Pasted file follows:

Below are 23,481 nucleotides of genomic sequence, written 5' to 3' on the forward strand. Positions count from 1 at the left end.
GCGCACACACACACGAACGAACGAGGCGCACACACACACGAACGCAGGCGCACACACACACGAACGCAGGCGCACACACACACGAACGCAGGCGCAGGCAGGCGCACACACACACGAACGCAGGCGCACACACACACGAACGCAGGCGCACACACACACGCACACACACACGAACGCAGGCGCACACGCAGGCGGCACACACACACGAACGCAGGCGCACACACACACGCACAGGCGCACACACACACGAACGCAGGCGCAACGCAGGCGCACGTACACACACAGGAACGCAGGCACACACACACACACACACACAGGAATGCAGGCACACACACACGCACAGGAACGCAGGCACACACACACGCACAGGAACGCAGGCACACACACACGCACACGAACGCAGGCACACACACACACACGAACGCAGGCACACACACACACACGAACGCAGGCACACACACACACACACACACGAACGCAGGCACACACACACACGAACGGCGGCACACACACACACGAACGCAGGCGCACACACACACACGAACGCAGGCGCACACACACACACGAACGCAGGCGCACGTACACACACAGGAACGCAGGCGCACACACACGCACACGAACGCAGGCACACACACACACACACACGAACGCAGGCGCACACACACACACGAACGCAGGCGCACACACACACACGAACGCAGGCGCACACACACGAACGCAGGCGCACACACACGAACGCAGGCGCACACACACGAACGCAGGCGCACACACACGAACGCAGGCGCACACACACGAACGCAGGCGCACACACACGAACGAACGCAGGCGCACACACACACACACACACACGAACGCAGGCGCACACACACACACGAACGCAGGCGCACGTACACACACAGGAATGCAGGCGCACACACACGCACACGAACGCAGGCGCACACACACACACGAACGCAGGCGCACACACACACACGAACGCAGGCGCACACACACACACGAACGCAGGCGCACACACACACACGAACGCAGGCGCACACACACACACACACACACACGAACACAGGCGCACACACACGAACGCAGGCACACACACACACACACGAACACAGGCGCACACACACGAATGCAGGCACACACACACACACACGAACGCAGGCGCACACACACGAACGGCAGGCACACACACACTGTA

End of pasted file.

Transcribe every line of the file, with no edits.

Below are 23,481 nucleotides of genomic sequence, written 5' to 3' on the forward strand. Positions count from 1 at the left end.
GCGCACACACACACGAACGAACGAGGCGCACACACACACGAACGCAGGCGCACACACACACGAACGCAGGCGCACACACACACGAACGCAGGCGCAGGCAGGCGCACACACACACGAACGCAGGCGCACACACACACGAACGCAGGCGCACACACACACGCACACACACACGAACGCAGGCGCACACGCAGGCGGCACACACACACGAACGCAGGCGCACACACACACGCACAGGCGCACACACACACGAACGCAGGCGCAACGCAGGCGCACGTACACACACAGGAACGCAGGCACACACACACACACACACACAGGAATGCAGGCACACACACACGCACAGGAACGCAGGCACACACACACGCACAGGAACGCAGGCACACACACACGCACACGAACGCAGGCACACACACACACACGAACGCAGGCACACACACACACACGAACGCAGGCACACACACACACACACACACGAACGCAGGCACACACACACACGAACGGCGGCACACACACACACGAACGCAGGCGCACACACACACACGAACGCAGGCGCACACACACACACGAACGCAGGCGCACGTACACACACAGGAACGCAGGCGCACACACACGCACACGAACGCAGGCACACACACACACACACACGAACGCAGGCGCACACACACACACGAACGCAGGCGCACACACACACACGAACGCAGGCGCACACACACGAACGCAGGCGCACACACACGAACGCAGGCGCACACACACGAACGCAGGCGCACACACACGAACGCAGGCGCACACACACGAACGCAGGCGCACACACACGAACGAACGCAGGCGCACACACACACACACACACACGAACGCAGGCGCACACACACACACGAACGCAGGCGCACGTACACACACAGGAATGCAGGCGCACACACACGCACACGAACGCAGGCGCACACACACACACGAACGCAGGCGCACACACACACACGAACGCAGGCGCACACACACACACGAACGCAGGCGCACACACACACACGAACGCAGGCGCACACACACACACACACACACACGAACACAGGCGCACACACACGAACGCAGGCACACACACACACACACGAACACAGGCGCACACACACGAATGCAGGCACACACACACACACACGAACGCAGGCGCACACACACGAACGGCAGGCACACACACACTGTA